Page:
Boosfeld spotted movement along the road to the south. He lifted his binoculars slowly while shading the lenses. He felt the old surge of the blood, the taste of iron. There they were- BTR scout cars, coming slowly. They would surely sense they were being watched, he thought. They would also pick up on the lack of civilians in the streets if they had any experience at all.
He had four tanks in his forward position, counting himself. No one fired. This did not surprise him; he had been very specific that he would initiate the ambush. The BTRs came to a halt; their little turrets swiveled back and forth. Jochen controlled his breathing, he willed the scout cars to go away and call in their big brothers for an“easy”march toward Brilon proper.
He heard the stutter of a machine gun from the forest to his west. Jochen saw the rounds hit the dirt all around the BTRs, a tracer bounced harmlessly off of their armored plate. Who was the idiot of an infantryman who pulled the trigger, he thought. If that soldier lived through today, Jochen promised himself he would have his hide. The BTRs returned fire with their 12.7mm DShK machineguns, then they turned around and ran.
They had done their jobs, Jochen thought. Now the Reds knew Brilon-Wald was defended, they just didn’t know by what. He thought some more. Perhaps that stupid kid with the machine gun had done him a favor- it could be that the Soviets would assume that the village was held with light infantry forces. He shrugged. Time would tell, and it probably wouldn’t be a lot of time, either.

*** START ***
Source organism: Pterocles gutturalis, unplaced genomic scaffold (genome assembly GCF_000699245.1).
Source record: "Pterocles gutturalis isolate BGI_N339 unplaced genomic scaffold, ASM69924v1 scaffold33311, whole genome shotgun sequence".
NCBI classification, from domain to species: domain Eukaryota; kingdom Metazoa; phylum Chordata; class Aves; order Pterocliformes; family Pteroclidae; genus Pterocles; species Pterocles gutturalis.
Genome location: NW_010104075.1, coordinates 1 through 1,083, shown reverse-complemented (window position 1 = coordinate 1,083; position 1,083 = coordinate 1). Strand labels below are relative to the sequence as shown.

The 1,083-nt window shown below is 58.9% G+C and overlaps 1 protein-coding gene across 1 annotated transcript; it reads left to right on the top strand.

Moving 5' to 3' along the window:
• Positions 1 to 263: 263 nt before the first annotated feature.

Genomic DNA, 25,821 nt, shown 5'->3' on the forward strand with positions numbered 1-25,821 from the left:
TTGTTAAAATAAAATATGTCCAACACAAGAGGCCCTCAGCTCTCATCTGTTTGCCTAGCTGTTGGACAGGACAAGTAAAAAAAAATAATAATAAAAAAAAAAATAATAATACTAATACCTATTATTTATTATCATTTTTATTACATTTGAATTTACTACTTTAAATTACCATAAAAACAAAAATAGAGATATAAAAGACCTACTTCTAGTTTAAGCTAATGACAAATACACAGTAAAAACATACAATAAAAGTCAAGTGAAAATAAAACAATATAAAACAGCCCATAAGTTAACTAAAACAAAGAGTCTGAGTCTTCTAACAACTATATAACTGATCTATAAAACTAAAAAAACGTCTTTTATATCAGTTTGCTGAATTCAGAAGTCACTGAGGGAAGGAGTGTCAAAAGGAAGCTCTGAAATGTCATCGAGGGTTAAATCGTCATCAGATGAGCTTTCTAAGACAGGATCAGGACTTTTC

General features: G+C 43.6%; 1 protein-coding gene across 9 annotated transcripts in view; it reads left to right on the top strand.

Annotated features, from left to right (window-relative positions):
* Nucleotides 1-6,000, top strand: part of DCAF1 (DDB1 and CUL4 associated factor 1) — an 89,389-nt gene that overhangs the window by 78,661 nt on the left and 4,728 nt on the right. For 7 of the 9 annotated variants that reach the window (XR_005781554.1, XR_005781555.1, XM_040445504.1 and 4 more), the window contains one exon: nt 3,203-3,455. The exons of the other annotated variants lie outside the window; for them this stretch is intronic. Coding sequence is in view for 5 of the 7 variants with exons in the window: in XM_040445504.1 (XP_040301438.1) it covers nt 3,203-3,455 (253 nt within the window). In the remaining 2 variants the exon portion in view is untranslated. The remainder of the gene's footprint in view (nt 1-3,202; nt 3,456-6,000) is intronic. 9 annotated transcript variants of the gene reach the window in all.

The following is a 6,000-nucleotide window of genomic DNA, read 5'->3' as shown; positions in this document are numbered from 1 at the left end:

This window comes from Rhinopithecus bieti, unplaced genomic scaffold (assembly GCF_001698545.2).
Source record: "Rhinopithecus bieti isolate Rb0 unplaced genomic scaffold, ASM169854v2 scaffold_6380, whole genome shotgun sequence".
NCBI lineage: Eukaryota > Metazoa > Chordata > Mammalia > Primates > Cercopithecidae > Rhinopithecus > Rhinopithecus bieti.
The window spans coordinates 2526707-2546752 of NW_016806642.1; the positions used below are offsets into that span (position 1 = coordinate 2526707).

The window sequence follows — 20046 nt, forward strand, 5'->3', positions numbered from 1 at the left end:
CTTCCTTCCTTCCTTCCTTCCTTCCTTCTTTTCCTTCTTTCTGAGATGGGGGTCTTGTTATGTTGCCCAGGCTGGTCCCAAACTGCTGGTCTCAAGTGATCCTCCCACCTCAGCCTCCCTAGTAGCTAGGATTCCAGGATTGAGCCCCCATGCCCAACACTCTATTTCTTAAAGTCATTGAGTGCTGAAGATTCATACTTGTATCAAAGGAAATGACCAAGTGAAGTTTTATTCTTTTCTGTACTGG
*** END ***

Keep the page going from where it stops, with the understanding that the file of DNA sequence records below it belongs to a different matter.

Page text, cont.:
He was right. Fifteen minutes later, he saw soldiers on foot come around the bend along the road, and there were probably others pushed into the forests to his left and right. The soldiers that he could see were coming on in dashes, they would sprint and hit the ground while others ran by. When the others hit the ground, the ones lying down would get up and run. The Reds had learned, he thought. No human wave attacks with the bone-chilling chant of UHRAAH like the last war. This movement technique was far more effective.